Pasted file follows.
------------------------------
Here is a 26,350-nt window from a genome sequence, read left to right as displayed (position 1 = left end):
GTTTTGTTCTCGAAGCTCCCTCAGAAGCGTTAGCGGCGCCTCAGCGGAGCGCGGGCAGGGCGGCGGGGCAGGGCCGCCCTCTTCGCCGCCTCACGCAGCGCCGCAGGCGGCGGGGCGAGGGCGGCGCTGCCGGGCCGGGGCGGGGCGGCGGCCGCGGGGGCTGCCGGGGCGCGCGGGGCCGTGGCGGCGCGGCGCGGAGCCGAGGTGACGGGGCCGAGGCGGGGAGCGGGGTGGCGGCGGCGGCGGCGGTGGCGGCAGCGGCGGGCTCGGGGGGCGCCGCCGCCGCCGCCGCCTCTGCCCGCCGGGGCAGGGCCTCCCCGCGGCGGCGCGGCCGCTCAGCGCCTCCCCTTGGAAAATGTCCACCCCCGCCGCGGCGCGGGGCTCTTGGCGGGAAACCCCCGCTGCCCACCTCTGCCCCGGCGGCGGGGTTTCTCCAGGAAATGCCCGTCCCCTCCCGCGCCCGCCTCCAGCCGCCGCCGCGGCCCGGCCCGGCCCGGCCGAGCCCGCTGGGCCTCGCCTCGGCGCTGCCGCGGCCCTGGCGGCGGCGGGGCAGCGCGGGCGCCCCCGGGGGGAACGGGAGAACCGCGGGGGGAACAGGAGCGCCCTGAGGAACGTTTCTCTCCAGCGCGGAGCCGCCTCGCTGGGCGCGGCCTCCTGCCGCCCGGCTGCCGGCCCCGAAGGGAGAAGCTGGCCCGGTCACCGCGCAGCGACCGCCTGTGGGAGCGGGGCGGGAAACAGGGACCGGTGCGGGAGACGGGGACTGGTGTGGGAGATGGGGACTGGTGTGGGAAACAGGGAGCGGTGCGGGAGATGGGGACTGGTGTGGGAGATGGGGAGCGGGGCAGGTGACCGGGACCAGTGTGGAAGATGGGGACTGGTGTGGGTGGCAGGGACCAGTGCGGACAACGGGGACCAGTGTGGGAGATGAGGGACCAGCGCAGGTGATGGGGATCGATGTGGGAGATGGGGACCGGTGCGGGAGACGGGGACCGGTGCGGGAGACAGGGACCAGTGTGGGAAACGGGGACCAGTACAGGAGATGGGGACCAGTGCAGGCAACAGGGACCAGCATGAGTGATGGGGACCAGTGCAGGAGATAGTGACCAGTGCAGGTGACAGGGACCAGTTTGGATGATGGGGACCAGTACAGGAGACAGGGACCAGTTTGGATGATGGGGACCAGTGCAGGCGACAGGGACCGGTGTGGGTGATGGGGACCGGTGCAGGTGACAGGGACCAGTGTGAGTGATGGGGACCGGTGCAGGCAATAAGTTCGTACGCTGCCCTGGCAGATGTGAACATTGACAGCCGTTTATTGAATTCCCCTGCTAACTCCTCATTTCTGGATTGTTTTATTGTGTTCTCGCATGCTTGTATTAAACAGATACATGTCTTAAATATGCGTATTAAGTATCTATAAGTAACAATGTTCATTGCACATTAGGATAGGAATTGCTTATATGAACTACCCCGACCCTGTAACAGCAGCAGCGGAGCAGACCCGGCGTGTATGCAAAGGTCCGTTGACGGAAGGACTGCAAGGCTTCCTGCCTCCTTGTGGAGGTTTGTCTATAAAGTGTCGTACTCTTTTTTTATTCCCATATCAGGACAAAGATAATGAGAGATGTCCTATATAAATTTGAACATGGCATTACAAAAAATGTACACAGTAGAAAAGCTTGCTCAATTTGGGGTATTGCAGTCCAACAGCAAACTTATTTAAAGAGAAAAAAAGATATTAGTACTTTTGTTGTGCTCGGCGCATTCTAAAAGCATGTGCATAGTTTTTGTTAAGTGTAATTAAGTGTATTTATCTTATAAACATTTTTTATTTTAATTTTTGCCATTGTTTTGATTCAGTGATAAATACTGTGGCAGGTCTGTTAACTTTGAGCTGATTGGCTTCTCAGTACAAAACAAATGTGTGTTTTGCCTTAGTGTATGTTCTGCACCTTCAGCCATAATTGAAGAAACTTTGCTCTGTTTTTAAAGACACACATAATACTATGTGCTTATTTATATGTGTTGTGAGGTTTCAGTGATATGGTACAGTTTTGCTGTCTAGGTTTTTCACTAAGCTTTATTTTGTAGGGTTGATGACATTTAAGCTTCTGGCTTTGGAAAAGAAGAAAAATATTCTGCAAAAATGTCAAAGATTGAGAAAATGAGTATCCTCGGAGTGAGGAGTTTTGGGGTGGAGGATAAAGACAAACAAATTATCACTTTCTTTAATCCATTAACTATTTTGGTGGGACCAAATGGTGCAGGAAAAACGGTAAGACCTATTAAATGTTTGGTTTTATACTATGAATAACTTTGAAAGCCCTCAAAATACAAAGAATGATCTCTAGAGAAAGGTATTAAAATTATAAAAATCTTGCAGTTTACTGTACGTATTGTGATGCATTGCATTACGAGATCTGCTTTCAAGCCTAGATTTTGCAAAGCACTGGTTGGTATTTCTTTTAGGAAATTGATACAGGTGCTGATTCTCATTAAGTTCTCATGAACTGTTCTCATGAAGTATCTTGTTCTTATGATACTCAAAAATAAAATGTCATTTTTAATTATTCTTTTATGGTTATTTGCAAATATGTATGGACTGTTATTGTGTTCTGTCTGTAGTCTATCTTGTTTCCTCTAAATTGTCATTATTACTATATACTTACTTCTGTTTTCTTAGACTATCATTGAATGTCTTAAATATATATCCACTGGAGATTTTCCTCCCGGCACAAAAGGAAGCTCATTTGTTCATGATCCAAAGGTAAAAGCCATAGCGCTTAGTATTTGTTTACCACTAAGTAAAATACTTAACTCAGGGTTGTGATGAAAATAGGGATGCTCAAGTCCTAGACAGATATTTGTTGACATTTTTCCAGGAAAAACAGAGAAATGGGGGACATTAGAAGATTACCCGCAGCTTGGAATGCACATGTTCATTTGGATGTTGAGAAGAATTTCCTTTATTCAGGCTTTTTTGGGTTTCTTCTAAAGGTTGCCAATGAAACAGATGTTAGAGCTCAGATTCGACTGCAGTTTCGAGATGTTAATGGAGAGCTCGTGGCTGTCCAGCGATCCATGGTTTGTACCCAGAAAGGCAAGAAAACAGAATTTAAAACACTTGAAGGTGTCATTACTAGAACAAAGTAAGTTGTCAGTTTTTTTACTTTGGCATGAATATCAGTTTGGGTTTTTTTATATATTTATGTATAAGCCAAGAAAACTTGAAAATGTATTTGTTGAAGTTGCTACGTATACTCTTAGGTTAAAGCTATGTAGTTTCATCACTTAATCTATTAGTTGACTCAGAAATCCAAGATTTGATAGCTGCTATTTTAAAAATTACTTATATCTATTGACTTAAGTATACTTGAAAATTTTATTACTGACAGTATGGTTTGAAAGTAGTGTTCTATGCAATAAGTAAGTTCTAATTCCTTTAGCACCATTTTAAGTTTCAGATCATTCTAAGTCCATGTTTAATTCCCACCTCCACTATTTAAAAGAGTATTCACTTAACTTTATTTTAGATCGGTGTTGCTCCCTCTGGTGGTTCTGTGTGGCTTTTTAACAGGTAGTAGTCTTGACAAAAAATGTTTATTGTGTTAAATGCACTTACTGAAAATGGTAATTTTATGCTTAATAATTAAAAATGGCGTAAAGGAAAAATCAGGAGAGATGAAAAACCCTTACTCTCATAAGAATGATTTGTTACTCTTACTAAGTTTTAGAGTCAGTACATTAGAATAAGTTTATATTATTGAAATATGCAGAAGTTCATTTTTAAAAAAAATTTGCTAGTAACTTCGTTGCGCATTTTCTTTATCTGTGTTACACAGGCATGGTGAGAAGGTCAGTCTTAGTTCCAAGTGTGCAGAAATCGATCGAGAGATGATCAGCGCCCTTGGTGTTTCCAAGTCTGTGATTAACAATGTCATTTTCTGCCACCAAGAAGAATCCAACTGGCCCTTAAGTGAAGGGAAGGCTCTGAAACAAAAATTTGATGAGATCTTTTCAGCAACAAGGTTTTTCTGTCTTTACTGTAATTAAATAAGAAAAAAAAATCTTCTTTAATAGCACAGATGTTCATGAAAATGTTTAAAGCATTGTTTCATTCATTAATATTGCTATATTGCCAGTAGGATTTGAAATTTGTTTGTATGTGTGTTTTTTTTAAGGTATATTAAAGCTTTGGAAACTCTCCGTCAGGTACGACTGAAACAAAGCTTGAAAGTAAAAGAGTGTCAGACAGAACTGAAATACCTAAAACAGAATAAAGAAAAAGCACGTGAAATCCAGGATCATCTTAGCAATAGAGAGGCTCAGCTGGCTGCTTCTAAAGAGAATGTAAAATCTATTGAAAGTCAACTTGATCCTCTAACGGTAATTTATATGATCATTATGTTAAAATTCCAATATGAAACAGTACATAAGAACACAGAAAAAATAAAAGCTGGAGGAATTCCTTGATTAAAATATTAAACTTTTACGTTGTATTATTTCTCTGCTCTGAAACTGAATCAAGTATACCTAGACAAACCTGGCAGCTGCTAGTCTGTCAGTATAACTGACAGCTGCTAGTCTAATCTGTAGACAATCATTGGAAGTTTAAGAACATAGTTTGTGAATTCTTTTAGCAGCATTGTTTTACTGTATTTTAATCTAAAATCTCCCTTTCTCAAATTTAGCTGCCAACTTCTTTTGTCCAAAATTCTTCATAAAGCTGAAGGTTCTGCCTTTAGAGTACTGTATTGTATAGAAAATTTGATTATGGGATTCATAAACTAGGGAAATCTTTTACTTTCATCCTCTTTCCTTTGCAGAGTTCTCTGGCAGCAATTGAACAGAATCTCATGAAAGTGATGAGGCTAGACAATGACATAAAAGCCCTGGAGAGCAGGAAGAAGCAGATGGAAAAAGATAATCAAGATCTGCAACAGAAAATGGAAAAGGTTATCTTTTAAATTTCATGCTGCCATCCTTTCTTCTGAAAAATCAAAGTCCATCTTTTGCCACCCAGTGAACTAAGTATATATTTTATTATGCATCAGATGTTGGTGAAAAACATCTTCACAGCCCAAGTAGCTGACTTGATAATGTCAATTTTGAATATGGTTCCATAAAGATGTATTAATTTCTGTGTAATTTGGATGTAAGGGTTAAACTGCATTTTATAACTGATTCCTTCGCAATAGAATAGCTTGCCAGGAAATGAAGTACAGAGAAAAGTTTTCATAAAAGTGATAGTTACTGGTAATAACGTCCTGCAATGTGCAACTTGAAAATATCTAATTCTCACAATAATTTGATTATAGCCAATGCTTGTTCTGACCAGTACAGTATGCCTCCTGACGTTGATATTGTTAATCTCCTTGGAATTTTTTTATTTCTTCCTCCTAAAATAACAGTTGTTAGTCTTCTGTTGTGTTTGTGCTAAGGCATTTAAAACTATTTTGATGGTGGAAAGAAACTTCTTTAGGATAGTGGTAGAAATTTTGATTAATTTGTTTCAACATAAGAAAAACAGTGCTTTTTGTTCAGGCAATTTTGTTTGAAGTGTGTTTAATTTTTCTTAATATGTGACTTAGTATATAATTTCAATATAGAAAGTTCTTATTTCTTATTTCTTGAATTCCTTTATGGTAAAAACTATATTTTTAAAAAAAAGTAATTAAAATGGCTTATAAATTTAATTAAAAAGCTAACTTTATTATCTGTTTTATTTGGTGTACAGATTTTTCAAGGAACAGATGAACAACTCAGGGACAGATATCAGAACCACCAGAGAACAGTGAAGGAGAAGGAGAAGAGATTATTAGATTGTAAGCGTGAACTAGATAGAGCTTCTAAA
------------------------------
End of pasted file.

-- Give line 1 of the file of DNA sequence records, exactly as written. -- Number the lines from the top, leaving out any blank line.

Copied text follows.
Here is a 26,350-nt window from a genome sequence, read left to right as displayed (position 1 = left end):